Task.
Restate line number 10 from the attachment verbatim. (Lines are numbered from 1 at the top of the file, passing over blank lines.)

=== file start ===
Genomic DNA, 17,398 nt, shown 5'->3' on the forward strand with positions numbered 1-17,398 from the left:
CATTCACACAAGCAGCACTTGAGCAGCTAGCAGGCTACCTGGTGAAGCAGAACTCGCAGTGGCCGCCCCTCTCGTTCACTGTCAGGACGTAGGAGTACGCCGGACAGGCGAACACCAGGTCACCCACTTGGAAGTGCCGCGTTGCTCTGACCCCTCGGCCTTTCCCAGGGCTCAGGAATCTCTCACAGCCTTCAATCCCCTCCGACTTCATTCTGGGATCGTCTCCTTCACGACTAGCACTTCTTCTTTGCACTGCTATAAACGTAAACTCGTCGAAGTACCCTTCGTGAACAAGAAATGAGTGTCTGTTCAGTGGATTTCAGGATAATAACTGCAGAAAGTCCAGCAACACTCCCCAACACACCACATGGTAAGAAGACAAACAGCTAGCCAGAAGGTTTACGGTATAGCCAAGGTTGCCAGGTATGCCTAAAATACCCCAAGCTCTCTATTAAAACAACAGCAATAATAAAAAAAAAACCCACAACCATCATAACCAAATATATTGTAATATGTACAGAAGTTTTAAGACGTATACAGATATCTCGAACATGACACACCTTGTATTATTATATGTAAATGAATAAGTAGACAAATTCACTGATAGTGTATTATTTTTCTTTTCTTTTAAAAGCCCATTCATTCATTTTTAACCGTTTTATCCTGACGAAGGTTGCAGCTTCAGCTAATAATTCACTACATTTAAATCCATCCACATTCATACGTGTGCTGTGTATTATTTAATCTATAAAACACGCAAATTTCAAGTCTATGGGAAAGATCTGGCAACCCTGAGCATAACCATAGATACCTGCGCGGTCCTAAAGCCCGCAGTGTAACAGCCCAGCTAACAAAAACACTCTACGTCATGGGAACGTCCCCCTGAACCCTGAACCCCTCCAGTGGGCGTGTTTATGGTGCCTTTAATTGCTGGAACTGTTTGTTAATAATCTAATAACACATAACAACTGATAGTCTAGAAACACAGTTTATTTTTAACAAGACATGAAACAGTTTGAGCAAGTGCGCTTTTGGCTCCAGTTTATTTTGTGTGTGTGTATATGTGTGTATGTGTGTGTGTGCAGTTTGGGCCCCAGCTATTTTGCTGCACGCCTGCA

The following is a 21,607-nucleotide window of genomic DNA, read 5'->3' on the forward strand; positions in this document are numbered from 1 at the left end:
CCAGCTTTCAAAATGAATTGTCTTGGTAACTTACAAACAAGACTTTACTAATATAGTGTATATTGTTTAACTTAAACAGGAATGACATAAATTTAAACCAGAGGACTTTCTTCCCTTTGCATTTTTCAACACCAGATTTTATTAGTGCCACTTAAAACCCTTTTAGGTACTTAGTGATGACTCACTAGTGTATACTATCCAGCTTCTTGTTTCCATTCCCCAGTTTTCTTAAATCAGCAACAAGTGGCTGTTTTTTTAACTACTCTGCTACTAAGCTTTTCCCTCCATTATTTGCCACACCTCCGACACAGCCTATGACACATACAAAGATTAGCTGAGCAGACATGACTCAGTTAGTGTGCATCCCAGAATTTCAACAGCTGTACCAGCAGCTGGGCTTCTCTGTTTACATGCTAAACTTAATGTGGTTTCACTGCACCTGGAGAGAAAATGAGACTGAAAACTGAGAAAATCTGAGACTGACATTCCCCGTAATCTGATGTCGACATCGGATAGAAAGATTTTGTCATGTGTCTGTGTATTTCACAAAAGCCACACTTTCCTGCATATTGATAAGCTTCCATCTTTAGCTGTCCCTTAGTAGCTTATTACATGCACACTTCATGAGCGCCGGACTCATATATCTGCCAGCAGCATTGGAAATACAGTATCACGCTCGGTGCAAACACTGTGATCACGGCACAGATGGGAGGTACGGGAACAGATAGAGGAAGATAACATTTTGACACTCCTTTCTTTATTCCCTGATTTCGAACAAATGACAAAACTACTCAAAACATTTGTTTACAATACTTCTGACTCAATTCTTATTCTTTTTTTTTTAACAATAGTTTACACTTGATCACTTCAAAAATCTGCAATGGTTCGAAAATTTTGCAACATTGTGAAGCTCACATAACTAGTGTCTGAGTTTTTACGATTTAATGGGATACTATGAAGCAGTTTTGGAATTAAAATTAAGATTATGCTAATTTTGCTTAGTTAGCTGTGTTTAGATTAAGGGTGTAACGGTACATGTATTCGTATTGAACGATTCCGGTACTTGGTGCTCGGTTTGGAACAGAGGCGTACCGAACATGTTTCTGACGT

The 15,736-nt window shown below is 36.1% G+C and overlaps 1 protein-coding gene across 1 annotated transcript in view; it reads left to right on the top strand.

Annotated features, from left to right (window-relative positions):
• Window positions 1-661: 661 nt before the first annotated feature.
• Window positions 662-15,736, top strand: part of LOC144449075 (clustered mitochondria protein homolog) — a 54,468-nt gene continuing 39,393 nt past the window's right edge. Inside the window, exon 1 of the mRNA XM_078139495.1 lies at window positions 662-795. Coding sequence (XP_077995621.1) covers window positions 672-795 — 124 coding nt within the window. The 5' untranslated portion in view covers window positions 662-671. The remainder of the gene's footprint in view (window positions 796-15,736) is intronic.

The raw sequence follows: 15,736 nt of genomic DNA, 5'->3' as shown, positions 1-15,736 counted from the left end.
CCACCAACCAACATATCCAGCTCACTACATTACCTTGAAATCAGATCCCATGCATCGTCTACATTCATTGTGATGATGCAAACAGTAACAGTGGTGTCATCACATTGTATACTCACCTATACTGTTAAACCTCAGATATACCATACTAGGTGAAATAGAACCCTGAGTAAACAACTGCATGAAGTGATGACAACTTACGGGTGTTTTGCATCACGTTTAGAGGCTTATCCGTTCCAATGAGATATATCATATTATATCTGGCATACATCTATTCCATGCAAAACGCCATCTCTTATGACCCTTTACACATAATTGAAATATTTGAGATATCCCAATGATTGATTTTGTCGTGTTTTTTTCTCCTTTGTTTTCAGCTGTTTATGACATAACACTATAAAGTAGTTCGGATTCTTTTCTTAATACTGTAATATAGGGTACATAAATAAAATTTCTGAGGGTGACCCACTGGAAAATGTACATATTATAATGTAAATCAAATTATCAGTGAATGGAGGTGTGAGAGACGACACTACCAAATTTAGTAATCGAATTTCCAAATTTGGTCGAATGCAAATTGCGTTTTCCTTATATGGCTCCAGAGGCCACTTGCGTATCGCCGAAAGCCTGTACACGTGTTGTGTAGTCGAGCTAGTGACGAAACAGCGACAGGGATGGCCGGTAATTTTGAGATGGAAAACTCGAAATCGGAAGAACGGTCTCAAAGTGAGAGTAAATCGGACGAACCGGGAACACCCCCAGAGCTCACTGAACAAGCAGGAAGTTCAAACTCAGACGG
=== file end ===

CCACCAACCAACATATCCAGCTCACTACATTACCTTGAAATCAGATCCCATGCATCGTCTACATTCATTGTGATGATGCAAACAGTAACAGTGGTGTCATCACATTGTATACTCACCTATACTGTTAAACCTCAGATATACCATACTAGGTGAAATAGAACCCTGAGTAAACAACTGCATGAAGTGATGACAACTTACGGGTGTTTTGCATCACGTTTAGAGGCTTATCCGTTCCAATGAGATATATCATATTATATCTGGCATACATCTATTCCATGCAAAACGCCATCTCTTATGACCCTTTACACATAATTGAAATATTTGAGATATCCCAATGATTGATTTTGTCGTGTTTTTTTCTCCTTTGTTTTCAGCTGTTTATGACATAACACTATAAAGTAGTTCGGATTCTTTTCTTAATACTGTAATATAGGGTACATAAATAAAATTTCTGAGGGTGACCCACTGGAAAATGTACATATTATAATGTAAATCAAATTATCAGTGAATGGAGGTGTGAGAGACGACACTACCAAATTTAGTAATCGAATTTCCAAATTTGGTCGAATGCAAATTGCGTTTTCCTTATATGGCTCCAGAGGCCACTTGCGTATCGCCGAAAGCCTGTACACGTGTTGTGTAGTCGAGCTAGTGACGAAACAGCGACAGGGATGGCCGGTAATTTTGAGATGGAAAACTCGAAATCGGAAGAACGGTCTCAAAGTGAGAGTAAATCGGACGAACCGGGAACACCCCCAGAGCTCACTGAACAAGCAGGAAGTTCAAACTCAGACGG